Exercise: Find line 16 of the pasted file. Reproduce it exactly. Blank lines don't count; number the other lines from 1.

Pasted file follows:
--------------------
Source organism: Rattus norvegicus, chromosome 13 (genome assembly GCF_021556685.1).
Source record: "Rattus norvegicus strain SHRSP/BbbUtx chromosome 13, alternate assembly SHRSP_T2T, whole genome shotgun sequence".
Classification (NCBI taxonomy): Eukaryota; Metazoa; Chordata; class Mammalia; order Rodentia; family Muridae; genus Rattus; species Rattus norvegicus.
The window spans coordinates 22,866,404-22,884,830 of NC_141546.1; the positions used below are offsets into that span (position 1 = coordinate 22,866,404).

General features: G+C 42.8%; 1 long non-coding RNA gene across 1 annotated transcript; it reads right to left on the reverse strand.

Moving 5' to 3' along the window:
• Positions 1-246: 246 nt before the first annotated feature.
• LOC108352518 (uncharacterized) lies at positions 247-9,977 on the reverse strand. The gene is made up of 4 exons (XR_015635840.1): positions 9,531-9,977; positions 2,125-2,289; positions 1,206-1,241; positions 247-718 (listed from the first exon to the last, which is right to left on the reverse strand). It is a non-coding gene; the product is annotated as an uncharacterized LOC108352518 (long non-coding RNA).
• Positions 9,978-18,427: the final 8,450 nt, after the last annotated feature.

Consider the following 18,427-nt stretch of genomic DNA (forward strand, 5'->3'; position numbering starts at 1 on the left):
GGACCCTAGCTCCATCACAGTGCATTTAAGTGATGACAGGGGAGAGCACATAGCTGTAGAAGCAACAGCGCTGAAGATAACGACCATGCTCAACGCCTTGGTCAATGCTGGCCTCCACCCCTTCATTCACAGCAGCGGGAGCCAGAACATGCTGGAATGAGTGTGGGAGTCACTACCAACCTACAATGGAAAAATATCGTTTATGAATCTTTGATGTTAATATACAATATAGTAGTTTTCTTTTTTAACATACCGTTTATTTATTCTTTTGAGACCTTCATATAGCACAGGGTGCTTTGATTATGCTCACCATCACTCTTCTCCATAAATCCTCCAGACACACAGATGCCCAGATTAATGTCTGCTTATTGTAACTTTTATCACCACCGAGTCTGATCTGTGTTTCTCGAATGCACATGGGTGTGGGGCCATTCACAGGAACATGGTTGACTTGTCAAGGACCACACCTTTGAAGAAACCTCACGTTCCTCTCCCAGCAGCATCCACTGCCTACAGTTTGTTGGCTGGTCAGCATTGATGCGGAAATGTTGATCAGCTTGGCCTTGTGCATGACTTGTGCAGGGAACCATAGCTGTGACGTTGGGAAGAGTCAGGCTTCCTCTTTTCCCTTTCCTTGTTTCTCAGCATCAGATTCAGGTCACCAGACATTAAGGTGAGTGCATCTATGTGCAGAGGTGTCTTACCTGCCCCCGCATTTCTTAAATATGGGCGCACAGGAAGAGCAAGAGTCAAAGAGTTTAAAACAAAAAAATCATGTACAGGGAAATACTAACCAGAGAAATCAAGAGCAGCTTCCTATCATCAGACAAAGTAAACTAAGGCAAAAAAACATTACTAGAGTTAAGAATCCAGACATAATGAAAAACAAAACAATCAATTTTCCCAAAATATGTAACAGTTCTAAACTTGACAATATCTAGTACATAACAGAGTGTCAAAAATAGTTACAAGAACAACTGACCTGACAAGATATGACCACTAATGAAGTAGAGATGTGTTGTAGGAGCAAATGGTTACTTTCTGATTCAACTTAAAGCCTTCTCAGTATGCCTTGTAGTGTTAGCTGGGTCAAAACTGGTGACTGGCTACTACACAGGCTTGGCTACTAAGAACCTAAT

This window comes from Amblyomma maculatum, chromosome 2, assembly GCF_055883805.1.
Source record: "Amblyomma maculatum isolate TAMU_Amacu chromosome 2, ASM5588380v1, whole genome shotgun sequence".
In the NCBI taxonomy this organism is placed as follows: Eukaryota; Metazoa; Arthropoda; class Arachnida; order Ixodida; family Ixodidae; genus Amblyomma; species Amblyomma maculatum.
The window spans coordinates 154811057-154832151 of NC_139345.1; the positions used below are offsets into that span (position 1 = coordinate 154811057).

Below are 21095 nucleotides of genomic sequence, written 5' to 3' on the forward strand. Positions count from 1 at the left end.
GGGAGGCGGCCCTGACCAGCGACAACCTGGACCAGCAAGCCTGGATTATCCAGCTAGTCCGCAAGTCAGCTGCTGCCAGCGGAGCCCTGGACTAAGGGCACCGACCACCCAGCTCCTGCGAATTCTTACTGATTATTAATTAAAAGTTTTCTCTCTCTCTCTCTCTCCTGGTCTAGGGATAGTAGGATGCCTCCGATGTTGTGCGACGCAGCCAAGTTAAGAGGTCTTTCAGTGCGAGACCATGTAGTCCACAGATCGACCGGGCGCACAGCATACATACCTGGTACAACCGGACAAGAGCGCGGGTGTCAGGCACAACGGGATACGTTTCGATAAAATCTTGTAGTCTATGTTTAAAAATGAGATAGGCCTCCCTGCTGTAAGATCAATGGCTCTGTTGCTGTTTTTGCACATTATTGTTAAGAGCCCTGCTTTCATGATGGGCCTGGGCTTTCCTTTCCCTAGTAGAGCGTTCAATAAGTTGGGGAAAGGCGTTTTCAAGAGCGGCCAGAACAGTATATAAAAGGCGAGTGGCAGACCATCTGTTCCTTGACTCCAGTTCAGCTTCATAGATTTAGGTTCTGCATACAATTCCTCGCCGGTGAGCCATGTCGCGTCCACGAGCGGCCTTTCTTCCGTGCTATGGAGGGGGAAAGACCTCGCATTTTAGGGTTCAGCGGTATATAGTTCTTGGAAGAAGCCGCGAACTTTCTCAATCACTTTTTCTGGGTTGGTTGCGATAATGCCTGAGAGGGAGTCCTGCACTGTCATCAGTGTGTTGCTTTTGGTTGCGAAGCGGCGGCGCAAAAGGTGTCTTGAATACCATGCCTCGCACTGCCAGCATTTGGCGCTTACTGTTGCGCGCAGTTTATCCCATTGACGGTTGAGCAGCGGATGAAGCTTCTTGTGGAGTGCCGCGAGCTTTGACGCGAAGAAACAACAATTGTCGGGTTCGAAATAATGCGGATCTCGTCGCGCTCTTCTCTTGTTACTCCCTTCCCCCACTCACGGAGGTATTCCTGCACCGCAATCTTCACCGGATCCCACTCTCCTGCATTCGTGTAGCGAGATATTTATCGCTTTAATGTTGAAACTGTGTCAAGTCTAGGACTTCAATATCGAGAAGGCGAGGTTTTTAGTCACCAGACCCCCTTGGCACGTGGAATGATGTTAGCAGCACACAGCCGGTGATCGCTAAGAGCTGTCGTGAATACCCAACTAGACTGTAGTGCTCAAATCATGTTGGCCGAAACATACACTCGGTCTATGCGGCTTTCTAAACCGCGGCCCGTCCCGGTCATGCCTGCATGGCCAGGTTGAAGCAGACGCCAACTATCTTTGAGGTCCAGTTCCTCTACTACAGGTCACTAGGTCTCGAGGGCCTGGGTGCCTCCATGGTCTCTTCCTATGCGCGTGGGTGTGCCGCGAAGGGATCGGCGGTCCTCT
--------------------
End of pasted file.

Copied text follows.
Below are 21095 nucleotides of genomic sequence, written 5' to 3' on the forward strand. Positions count from 1 at the left end.